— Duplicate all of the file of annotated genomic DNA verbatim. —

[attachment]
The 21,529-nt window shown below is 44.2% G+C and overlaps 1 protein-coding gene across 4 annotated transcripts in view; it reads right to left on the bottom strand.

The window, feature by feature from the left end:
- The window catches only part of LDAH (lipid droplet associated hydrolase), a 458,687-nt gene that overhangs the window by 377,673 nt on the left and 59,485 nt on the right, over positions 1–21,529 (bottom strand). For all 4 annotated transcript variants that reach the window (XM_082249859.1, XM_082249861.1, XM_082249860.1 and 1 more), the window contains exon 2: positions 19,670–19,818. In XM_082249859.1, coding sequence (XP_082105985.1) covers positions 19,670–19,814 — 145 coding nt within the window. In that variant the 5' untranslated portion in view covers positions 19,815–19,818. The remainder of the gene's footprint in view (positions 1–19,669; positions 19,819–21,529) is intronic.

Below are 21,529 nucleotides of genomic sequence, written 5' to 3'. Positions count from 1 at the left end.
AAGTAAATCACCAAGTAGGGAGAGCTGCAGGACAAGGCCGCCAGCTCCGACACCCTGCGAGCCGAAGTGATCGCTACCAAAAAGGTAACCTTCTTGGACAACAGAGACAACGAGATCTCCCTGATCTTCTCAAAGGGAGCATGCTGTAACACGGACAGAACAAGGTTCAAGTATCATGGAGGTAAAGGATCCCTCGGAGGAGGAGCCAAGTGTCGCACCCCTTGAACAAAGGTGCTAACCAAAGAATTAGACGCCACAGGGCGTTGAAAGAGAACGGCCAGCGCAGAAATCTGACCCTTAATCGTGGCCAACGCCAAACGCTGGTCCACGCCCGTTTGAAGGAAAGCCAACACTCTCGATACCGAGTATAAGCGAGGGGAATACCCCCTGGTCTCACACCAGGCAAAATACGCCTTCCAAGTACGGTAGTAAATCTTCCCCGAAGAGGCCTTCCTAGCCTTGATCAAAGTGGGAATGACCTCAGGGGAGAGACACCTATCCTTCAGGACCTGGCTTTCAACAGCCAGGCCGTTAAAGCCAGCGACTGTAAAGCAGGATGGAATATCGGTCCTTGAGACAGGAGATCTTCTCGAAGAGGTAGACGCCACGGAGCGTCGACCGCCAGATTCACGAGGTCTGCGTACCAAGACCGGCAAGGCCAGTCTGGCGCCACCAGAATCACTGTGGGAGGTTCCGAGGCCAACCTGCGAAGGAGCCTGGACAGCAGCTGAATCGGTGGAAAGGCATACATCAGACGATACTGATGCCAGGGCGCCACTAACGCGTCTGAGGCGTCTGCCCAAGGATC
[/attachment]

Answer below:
The 21,529-nt window shown below is 44.2% G+C and overlaps 1 protein-coding gene across 4 annotated transcripts in view; it reads right to left on the bottom strand.

The window, feature by feature from the left end:
- The window catches only part of LDAH (lipid droplet associated hydrolase), a 458,687-nt gene that overhangs the window by 377,673 nt on the left and 59,485 nt on the right, over positions 1–21,529 (bottom strand). For all 4 annotated transcript variants that reach the window (XM_082249859.1, XM_082249861.1, XM_082249860.1 and 1 more), the window contains exon 2: positions 19,670–19,818. In XM_082249859.1, coding sequence (XP_082105985.1) covers positions 19,670–19,814 — 145 coding nt within the window. In that variant the 5' untranslated portion in view covers positions 19,815–19,818. The remainder of the gene's footprint in view (positions 1–19,669; positions 19,819–21,529) is intronic.

Below are 21,529 nucleotides of genomic sequence, written 5' to 3'. Positions count from 1 at the left end.
AAGTAAATCACCAAGTAGGGAGAGCTGCAGGACAAGGCCGCCAGCTCCGACACCCTGCGAGCCGAAGTGATCGCTACCAAAAAGGTAACCTTCTTGGACAACAGAGACAACGAGATCTCCCTGATCTTCTCAAAGGGAGCATGCTGTAACACGGACAGAACAAGGTTCAAGTATCATGGAGGTAAAGGATCCCTCGGAGGAGGAGCCAAGTGTCGCACCCCTTGAACAAAGGTGCTAACCAAAGAATTAGACGCCACAGGGCGTTGAAAGAGAACGGCCAGCGCAGAAATCTGACCCTTAATCGTGGCCAACGCCAAACGCTGGTCCACGCCCGTTTGAAGGAAAGCCAACACTCTCGATACCGAGTATAAGCGAGGGGAATACCCCCTGGTCTCACACCAGGCAAAATACGCCTTCCAAGTACGGTAGTAAATCTTCCCCGAAGAGGCCTTCCTAGCCTTGATCAAAGTGGGAATGACCTCAGGGGAGAGACACCTATCCTTCAGGACCTGGCTTTCAACAGCCAGGCCGTTAAAGCCAGCGACTGTAAAGCAGGATGGAATATCGGTCCTTGAGACAGGAGATCTTCTCGAAGAGGTAGACGCCACGGAGCGTCGACCGCCAGATTCACGAGGTCTGCGTACCAAGACCGGCAAGGCCAGTCTGGCGCCACCAGAATCACTGTGGGAGGTTCCGAGGCCAACCTGCGAAGGAGCCTGGACAGCAGCTGAATCGGTGGAAAGGCATACATCAGACGATACTGATGCCAGGGCGCCACTAACGCGTCTGAGGCGTCTGCCCAAGGATC